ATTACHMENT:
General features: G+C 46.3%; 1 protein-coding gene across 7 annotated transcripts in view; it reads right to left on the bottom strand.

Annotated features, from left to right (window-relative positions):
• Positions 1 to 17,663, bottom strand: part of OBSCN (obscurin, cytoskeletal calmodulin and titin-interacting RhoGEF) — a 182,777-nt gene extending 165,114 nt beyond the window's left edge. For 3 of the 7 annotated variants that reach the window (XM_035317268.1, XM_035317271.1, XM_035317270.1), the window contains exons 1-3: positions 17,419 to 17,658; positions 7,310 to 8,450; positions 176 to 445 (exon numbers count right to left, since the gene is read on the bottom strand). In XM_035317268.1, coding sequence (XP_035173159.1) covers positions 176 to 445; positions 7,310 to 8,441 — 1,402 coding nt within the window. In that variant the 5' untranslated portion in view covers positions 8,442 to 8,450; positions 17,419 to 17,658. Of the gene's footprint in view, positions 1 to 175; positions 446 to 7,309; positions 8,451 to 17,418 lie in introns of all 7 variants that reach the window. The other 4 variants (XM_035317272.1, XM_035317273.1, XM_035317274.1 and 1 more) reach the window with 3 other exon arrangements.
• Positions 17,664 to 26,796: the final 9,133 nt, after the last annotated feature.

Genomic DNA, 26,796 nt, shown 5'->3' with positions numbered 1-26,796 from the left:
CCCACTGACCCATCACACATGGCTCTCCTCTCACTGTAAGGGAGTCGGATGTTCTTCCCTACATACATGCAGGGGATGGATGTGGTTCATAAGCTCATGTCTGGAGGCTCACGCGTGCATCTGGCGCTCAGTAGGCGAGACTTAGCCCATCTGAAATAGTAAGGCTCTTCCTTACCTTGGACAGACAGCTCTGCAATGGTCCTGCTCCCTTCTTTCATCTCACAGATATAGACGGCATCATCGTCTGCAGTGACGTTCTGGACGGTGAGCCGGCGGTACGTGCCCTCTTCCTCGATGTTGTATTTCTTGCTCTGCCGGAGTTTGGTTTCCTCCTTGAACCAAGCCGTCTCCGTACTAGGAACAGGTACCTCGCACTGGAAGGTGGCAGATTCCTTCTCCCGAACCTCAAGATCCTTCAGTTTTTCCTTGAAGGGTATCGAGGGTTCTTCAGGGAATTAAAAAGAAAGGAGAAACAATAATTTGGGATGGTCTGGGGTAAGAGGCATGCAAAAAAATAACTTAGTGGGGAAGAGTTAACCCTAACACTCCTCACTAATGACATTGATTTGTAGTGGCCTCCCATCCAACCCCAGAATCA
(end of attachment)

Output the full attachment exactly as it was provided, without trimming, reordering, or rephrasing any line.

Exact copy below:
General features: G+C 46.3%; 1 protein-coding gene across 7 annotated transcripts in view; it reads right to left on the bottom strand.

Annotated features, from left to right (window-relative positions):
• Positions 1 to 17,663, bottom strand: part of OBSCN (obscurin, cytoskeletal calmodulin and titin-interacting RhoGEF) — a 182,777-nt gene extending 165,114 nt beyond the window's left edge. For 3 of the 7 annotated variants that reach the window (XM_035317268.1, XM_035317271.1, XM_035317270.1), the window contains exons 1-3: positions 17,419 to 17,658; positions 7,310 to 8,450; positions 176 to 445 (exon numbers count right to left, since the gene is read on the bottom strand). In XM_035317268.1, coding sequence (XP_035173159.1) covers positions 176 to 445; positions 7,310 to 8,441 — 1,402 coding nt within the window. In that variant the 5' untranslated portion in view covers positions 8,442 to 8,450; positions 17,419 to 17,658. Of the gene's footprint in view, positions 1 to 175; positions 446 to 7,309; positions 8,451 to 17,418 lie in introns of all 7 variants that reach the window. The other 4 variants (XM_035317272.1, XM_035317273.1, XM_035317274.1 and 1 more) reach the window with 3 other exon arrangements.
• Positions 17,664 to 26,796: the final 9,133 nt, after the last annotated feature.

Genomic DNA, 26,796 nt, shown 5'->3' with positions numbered 1-26,796 from the left:
CCCACTGACCCATCACACATGGCTCTCCTCTCACTGTAAGGGAGTCGGATGTTCTTCCCTACATACATGCAGGGGATGGATGTGGTTCATAAGCTCATGTCTGGAGGCTCACGCGTGCATCTGGCGCTCAGTAGGCGAGACTTAGCCCATCTGAAATAGTAAGGCTCTTCCTTACCTTGGACAGACAGCTCTGCAATGGTCCTGCTCCCTTCTTTCATCTCACAGATATAGACGGCATCATCGTCTGCAGTGACGTTCTGGACGGTGAGCCGGCGGTACGTGCCCTCTTCCTCGATGTTGTATTTCTTGCTCTGCCGGAGTTTGGTTTCCTCCTTGAACCAAGCCGTCTCCGTACTAGGAACAGGTACCTCGCACTGGAAGGTGGCAGATTCCTTCTCCCGAACCTCAAGATCCTTCAGTTTTTCCTTGAAGGGTATCGAGGGTTCTTCAGGGAATTAAAAAGAAAGGAGAAACAATAATTTGGGATGGTCTGGGGTAAGAGGCATGCAAAAAAATAACTTAGTGGGGAAGAGTTAACCCTAACACTCCTCACTAATGACATTGATTTGTAGTGGCCTCCCATCCAACCCCAGAATCA